It takes TIME to heal from burying a child or any other traumatic loss.

There is no way to rush the healing.  It takes HOURS AND HOURS to think about, respond to and process the feelings that overwhelm anyone who is grieving or trying to cope with emotional upheaval of any kind.

ok to just breathe

So be patient with yourself.

  • Understand that there will be good days and bad days.
  • There will be forward movement and steps backward.
  • Sometimes it will be easy to do something or go somewhere and the next time it might be really hard.

And don’t be afraid to let others know you are still healing.

Deep emotional wounds require great care and an extended period of time to heal if the healing is to be sound and free from unnecessary complications.

You are not selfish to draw boundaries around what you can and can’t do, what you will and won’t allow and where and when you engage with others-you are being wise.  

For those walking with the wounded:  extend grace and be patient.

Thank God you are not bearing this burden and be mindful of placing demands or pressure on the wounded to heal according to a predetermined timetable.

Then support them in their effort to give themselves the TIME they need to heal.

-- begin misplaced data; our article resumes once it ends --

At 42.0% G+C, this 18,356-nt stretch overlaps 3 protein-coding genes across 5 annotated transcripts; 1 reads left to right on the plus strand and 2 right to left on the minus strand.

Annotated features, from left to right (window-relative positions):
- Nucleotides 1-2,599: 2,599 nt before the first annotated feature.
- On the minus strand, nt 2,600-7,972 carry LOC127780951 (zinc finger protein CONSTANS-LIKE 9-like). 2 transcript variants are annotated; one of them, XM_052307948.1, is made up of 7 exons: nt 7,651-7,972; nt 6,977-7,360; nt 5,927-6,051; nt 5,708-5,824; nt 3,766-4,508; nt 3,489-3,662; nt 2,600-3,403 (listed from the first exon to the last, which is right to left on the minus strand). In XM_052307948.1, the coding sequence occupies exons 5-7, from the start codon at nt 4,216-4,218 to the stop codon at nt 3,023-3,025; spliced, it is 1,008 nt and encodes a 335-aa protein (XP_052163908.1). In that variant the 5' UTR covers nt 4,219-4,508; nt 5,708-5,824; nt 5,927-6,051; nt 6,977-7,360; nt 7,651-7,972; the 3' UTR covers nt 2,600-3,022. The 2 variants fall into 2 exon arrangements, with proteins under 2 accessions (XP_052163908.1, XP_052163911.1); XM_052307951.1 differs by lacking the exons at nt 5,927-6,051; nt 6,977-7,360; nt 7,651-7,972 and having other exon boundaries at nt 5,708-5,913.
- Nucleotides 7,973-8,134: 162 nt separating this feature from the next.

smiling through tears




Identity Crisis

Yeah, so one more thing that grief has made  harder: empty nesting.

While my nest is not technically empty, I have long since finished raising and schooling my children.  I had the great privilege of staying home with my kids and teaching them all the way through high school.  And even in college and graduate school, mom was still editor-in-chief and head of the crisis management center of our home.

I spent a lifetime pouring myself into my family and now they are grown. Sure, they need me now and then, but they are well-established, functioning adults and quite capable without my help.

This is good–I always intended to work myself out of a job.

But losing Dominic, and the burden of grief I carry as a result, has made this transition from “hands-on” to “standing by” that much more difficult.

We all have pictures in our mind of where life is headed–where we imagine ourselves in five years, ten years or even further.  In part, those visions are what make hard days bearable, what keep us going when obstacles seem insurmountable, and what beckon us down the road when we can’t see exactly where it is leading.

I had those.

Now I can’t manage a plan or vision for a single day, much less a year or the rest of my life. I feel as if I am cast adrift in a sea of possiblities but none look inviting. It’s like I have one oar in the water and all I can do is paddle in a circle.

I’m not idle-I keep moving.  I have things to do, but I’m not sure they are things that make a difference.

And I have to admit, it’s a little frightening to think about the future given my recent past experience.

So I’m trying to learn to rest in the arms of the Father.  

Trying to tune my heart to His.

Trying to be patient with myself and with my own impatience.

For I know the thoughts that I think towards you, saith the Lord, thoughts of peace, and not of affliction, to give you an end and patience.

Jeremiah 29:11 DRA